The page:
Story of the Week


    This article is specifically dedicated to Marilyn and Phil Bailey of Westlake Village, CA. They sent me the material I used for this article. Thanks to Marilyn, once a bona-fide cheerleader of the Hollywood Stars.

    When I was 13, my parents and I moved from St. Louis to Los Angeles. We lived in West Hollywood for three years. I was used to major league baseball as a pre-teen. But I quickly got used to minor league baseball and the Hollywood Stars of the old Pacific Coast League at beautiful (to me) Gilmore Field in West Hollywood. For lots of detail about the old PCL, please refer to my website article of 2-26-04.

    Every night was a carnival at Gilmore Field. Joe E. Brown, George Burns and Gracie Allen, Jack Benny, Cyd Charisse and Tony Martin, George Raft to name a few were Stars fans. Gangster Mickey Cohen was a great fan. It was not unusual for tickets to Hollywood Stars games to sell at a premium.

    Bob Cobb of Brown Derby fame mounted a campaign to have the PCL officially made America’s third major league. But MLB owners were unmoved; they didn’t want to cut PCL franchises in on their own profits, or pay to transport their teams over the Rocky Mountains. The Stars drew an average of 600,000 fans a year in the PCL, winning pennants in 1949, 1952 and 1953. The Stars and the league were quite successful, but no major league cigar.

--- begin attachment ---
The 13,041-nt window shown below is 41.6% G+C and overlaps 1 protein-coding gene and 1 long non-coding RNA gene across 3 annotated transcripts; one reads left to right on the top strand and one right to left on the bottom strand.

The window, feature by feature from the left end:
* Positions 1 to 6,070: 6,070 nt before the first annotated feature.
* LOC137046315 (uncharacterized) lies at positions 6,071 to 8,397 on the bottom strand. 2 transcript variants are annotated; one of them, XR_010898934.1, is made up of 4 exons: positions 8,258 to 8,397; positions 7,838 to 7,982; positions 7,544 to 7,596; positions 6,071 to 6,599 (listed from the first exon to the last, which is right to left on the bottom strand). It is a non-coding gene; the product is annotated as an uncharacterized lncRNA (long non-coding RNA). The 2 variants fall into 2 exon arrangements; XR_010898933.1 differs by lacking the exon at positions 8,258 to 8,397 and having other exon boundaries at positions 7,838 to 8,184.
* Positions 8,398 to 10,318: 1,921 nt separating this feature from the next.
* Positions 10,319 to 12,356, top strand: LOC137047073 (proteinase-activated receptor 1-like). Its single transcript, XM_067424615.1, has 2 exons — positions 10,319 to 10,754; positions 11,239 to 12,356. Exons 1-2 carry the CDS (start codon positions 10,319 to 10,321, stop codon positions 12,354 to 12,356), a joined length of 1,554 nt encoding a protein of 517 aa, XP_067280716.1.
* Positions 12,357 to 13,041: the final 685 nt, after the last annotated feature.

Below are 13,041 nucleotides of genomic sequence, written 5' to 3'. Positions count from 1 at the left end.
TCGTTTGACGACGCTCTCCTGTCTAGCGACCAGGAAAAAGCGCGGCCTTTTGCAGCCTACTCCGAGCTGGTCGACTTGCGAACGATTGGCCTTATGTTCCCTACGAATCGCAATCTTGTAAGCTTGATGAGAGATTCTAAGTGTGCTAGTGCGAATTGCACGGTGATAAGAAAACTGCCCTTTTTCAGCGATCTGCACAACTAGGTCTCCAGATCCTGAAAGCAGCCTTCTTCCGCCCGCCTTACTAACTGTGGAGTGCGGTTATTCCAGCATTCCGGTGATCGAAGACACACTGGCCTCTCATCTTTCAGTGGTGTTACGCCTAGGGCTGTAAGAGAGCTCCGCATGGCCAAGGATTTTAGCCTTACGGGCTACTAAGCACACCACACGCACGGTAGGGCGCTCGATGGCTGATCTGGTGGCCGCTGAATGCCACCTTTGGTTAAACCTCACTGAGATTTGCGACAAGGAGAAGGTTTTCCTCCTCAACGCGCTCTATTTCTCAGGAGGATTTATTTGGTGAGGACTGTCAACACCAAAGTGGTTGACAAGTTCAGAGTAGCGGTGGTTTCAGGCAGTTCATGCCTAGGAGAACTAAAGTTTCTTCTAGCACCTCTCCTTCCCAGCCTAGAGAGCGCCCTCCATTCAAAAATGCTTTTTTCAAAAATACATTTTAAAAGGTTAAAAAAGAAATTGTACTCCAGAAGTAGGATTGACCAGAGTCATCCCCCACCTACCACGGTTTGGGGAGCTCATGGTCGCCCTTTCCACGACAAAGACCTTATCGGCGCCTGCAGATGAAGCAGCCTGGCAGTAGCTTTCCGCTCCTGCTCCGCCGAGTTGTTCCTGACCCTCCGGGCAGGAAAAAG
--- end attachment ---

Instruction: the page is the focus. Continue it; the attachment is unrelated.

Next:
Stories galore about the Stars and fabled Gilmore Field. In one game, the Stars fell hopelessly behind the cross-town Angels. Stars player-manager Bobby Bragan, who liked to smoke long black cigars through his catcher’s mask, sent nine pinch-hitters (mostly pitchers) in for one batter, running in a new hitter on every pitch. The tactic was legal.

    On opening day in 1950, the Stars debuted shorts, knee-high socks, and T-shirts as their new uniforms. They heard enough cat-calls from the opposition, and were back in regular uniforms by 1953. Apparently, shorts were a little "too Hollywood."

    Jayne Mansfield was "Miss Hollywood Stars" of 1955. When she jogged (or is jiggled more appropriate?) out of the dugout, the male fans showed their distinct approval. And if that wasn’t enough, try Liz Taylor as the Stars batgirl.

    The Stars franchise, a farm team of the Pittsburgh Pirates, was the first baseball team to televise home games. And it was still the toughest ticket in town, and deservedly so. But not all was well with the rest of the PCL when MLB games were televised into their domain. This was the forerunner to MLB laying claim to Los Angeles and San Francisco in 1958 with the Dodgers and Giants respectively.

    So here’s to Gilmore Field and my favorite team, the Hollywood Stars, and my favorite cheerleader, Marilyn Bailey. To quote another frequent Gilmore Field visitor, Bob Hope, "thanks for the memories."

Last Week’s Trivia

    Juan Marichal won 25 or more games three times, and 20 or more games six times, but never won the Cy Young.

Trivia Question of the Week

    Who are the only NFL receivers with more than 5,000 yards and 50 touchdowns over the past four years? See next week’s Sports Junkie for the answer.